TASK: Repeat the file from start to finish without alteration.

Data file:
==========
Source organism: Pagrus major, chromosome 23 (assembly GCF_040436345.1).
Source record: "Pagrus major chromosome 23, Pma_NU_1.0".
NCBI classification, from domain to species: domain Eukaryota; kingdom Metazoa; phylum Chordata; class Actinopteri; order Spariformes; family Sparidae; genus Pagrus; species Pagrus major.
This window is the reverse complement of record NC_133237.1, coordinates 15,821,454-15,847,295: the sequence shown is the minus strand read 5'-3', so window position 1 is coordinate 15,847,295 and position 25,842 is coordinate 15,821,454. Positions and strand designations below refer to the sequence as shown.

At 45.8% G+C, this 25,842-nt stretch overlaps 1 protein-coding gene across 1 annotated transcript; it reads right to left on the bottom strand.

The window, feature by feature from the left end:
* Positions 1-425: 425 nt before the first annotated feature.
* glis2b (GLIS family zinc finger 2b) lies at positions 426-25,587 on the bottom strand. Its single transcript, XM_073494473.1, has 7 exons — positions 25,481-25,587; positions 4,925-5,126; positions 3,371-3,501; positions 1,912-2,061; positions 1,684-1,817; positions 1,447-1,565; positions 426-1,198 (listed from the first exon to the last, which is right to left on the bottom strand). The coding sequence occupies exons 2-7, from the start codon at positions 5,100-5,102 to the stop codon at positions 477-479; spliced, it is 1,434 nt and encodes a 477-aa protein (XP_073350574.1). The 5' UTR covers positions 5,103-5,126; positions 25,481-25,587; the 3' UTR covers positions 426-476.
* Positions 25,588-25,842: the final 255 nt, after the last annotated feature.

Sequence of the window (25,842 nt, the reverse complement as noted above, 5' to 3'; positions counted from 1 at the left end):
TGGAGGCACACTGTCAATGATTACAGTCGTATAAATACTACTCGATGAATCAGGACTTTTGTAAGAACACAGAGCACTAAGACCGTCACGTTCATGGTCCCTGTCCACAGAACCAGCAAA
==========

Source organism: Pagrus major, chromosome 23 (assembly GCF_040436345.1).
Source record: "Pagrus major chromosome 23, Pma_NU_1.0".
NCBI classification, from domain to species: domain Eukaryota; kingdom Metazoa; phylum Chordata; class Actinopteri; order Spariformes; family Sparidae; genus Pagrus; species Pagrus major.
This window is the reverse complement of record NC_133237.1, coordinates 15,821,454-15,847,295: the sequence shown is the minus strand read 5'-3', so window position 1 is coordinate 15,847,295 and position 25,842 is coordinate 15,821,454. Positions and strand designations below refer to the sequence as shown.

At 45.8% G+C, this 25,842-nt stretch overlaps 1 protein-coding gene across 1 annotated transcript; it reads right to left on the bottom strand.

The window, feature by feature from the left end:
* Positions 1-425: 425 nt before the first annotated feature.
* glis2b (GLIS family zinc finger 2b) lies at positions 426-25,587 on the bottom strand. Its single transcript, XM_073494473.1, has 7 exons — positions 25,481-25,587; positions 4,925-5,126; positions 3,371-3,501; positions 1,912-2,061; positions 1,684-1,817; positions 1,447-1,565; positions 426-1,198 (listed from the first exon to the last, which is right to left on the bottom strand). The coding sequence occupies exons 2-7, from the start codon at positions 5,100-5,102 to the stop codon at positions 477-479; spliced, it is 1,434 nt and encodes a 477-aa protein (XP_073350574.1). The 5' UTR covers positions 5,103-5,126; positions 25,481-25,587; the 3' UTR covers positions 426-476.
* Positions 25,588-25,842: the final 255 nt, after the last annotated feature.

Sequence of the window (25,842 nt, the reverse complement as noted above, 5' to 3'; positions counted from 1 at the left end):
TGGAGGCACACTGTCAATGATTACAGTCGTATAAATACTACTCGATGAATCAGGACTTTTGTAAGAACACAGAGCACTAAGACCGTCACGTTCATGGTCCCTGTCCACAGAACCAGCAAA